GCI’s denominational leaders and local church pastors have the responsibility to offer such compassionate warnings when false teaching arises within their spheres of responsibility. In giving these warnings, we do not condemn, but hold out in trust the testimony concerning what we have come to believe as a witness for them to consider. In situations where church discipline is called for, it will be exercised in hope, trusting they will someday (if not now) come to see that what we affirm as true to Christian faith and practice is a faithful witness to the God revealed in Jesus Christ according to Scripture. In all cases, we trust that God is at work to bring all to spiritual maturity, to the unity of the faith, and so we do our part to assist in that process.
Two very different approaches to church unity
Though GCI is committed to working toward unity in the body of Christ, there is an unhelpful way (called human-centered relativism) and a helpful way (called Christ-centered realism) to pursue that unity. Let’s look at both.
1. Human-centered relativism
A currently popular (modern) way of seeking unity is referred to as human-centered relativism (diagram 1). It means first dialoging with people with whom we differ, then deciding how much to make mutual adjustments to each other in order to “come together.” Doing so involves making certain compromises with the other so as to minimize differences, or, alternatively to ignore the differences or turn what was considered a major concern into a minor one so as to be able to claim some kind of “lowest common denominator” unity. The aim is to achieve some kind of ideal unity through compromise and mutual adjustment, ignoring or devaluing any differences.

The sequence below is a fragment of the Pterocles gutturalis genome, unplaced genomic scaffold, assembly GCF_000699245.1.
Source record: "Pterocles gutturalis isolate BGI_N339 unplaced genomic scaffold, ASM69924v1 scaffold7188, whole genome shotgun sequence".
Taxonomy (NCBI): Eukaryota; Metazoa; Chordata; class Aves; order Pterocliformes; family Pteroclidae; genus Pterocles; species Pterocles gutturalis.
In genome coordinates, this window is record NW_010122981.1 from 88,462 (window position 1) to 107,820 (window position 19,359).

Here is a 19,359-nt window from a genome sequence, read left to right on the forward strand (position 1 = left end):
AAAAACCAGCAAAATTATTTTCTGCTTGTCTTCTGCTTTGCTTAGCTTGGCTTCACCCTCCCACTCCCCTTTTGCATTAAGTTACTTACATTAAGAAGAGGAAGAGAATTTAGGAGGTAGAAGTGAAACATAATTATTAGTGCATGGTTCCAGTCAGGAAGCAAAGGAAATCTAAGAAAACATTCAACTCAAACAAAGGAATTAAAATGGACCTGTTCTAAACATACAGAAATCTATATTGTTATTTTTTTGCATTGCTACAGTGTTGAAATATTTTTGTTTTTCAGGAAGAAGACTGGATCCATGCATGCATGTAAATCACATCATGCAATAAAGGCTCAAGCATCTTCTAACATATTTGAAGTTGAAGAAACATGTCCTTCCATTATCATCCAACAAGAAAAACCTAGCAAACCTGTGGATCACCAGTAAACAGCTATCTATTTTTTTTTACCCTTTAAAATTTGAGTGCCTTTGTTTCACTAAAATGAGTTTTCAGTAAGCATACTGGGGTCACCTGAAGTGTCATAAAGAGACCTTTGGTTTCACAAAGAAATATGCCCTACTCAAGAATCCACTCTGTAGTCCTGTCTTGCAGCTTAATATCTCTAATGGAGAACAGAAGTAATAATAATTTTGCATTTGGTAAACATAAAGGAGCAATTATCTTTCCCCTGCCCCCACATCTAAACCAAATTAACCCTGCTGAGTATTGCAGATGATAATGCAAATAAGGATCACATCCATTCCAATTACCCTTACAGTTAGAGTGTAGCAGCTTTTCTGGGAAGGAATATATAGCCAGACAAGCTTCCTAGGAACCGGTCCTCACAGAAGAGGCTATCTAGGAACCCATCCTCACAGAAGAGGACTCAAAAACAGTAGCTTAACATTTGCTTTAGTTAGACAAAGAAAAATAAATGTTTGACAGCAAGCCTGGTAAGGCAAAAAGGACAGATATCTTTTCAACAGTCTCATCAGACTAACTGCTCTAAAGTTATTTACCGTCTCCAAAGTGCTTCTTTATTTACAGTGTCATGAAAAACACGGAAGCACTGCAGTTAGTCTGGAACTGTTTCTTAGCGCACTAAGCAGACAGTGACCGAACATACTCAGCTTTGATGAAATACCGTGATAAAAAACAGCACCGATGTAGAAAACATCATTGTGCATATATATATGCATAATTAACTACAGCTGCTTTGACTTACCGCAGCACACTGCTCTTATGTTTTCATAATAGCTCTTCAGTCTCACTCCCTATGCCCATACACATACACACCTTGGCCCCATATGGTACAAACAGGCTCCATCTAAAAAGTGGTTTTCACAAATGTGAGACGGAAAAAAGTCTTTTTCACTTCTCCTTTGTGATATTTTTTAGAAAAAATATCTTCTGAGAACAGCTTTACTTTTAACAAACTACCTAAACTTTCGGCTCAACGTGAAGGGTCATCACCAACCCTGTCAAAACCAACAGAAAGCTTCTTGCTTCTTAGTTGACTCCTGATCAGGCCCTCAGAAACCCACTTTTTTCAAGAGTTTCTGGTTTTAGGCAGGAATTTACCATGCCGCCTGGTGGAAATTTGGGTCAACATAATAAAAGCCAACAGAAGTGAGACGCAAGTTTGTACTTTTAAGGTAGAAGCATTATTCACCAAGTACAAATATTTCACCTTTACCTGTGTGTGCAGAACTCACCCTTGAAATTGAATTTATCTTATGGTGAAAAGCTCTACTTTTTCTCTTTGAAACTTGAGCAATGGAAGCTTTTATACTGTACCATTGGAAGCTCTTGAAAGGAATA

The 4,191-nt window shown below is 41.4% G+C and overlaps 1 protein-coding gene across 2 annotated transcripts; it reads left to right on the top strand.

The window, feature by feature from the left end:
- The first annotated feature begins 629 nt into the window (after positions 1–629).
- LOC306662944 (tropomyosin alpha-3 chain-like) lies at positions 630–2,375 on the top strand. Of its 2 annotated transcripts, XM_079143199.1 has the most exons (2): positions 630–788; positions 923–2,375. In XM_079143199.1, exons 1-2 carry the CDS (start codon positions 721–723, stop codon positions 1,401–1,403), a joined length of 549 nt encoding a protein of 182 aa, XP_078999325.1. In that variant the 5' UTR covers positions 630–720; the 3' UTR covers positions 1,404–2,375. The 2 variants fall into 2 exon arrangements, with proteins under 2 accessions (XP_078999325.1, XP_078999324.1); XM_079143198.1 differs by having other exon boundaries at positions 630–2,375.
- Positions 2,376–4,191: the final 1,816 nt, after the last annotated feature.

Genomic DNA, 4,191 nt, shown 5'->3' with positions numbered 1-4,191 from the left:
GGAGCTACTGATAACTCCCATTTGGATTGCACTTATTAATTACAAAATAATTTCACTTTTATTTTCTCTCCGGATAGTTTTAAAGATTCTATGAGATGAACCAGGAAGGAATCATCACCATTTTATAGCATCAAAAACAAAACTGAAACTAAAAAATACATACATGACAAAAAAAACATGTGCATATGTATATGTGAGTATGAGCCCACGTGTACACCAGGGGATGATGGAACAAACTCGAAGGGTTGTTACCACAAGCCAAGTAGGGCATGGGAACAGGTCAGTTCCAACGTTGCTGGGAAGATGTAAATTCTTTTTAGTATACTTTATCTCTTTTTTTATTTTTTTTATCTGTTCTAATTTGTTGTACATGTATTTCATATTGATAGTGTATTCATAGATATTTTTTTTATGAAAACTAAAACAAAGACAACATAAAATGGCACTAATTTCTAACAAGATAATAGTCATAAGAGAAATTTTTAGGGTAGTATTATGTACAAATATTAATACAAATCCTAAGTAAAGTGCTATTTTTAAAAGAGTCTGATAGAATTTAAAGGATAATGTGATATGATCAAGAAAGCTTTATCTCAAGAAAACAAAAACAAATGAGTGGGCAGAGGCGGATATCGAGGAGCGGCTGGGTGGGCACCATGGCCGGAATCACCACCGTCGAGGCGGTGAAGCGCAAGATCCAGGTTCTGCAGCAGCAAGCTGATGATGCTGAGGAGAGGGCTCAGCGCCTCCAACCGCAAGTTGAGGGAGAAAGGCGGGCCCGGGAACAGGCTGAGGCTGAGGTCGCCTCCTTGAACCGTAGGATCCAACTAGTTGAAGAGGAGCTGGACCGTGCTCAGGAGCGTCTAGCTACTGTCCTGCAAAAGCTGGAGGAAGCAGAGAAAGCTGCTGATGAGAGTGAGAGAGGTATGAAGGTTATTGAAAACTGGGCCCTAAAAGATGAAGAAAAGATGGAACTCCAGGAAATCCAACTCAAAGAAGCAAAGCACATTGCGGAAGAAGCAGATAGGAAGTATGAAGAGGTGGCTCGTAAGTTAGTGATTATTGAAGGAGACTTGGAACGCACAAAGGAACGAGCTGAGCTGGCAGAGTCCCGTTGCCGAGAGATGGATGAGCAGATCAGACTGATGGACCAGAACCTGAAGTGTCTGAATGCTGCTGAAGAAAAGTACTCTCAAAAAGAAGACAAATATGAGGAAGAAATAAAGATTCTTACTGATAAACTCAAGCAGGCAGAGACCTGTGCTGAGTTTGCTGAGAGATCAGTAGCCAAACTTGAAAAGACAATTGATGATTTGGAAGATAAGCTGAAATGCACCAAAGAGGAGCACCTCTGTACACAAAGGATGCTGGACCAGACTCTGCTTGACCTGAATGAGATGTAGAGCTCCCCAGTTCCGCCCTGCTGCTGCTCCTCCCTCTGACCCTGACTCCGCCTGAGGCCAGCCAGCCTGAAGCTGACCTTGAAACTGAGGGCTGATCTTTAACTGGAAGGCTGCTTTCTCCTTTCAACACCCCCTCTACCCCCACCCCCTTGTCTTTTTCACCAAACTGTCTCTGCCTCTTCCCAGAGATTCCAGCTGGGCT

Notes on diagram 1: The large circle in the diagram above represents the whole body of Christ (although it may turn out that there is little to no reason to believe that some we might dialogue with are centered on the biblical revelation of God in Christ according to Scripture at all, and therefore are not meaningfully a part of the body of Christ). The small circles on the circumference represent the various members of the one church. Note how these members are represented as somewhat separated, not only because of organizational or geographical distance, but because of somewhat differing understandings (theories) concerning things like biblical inerrancy, biblical authority, explanations of the Atonement, along with other ethical beliefs and practices.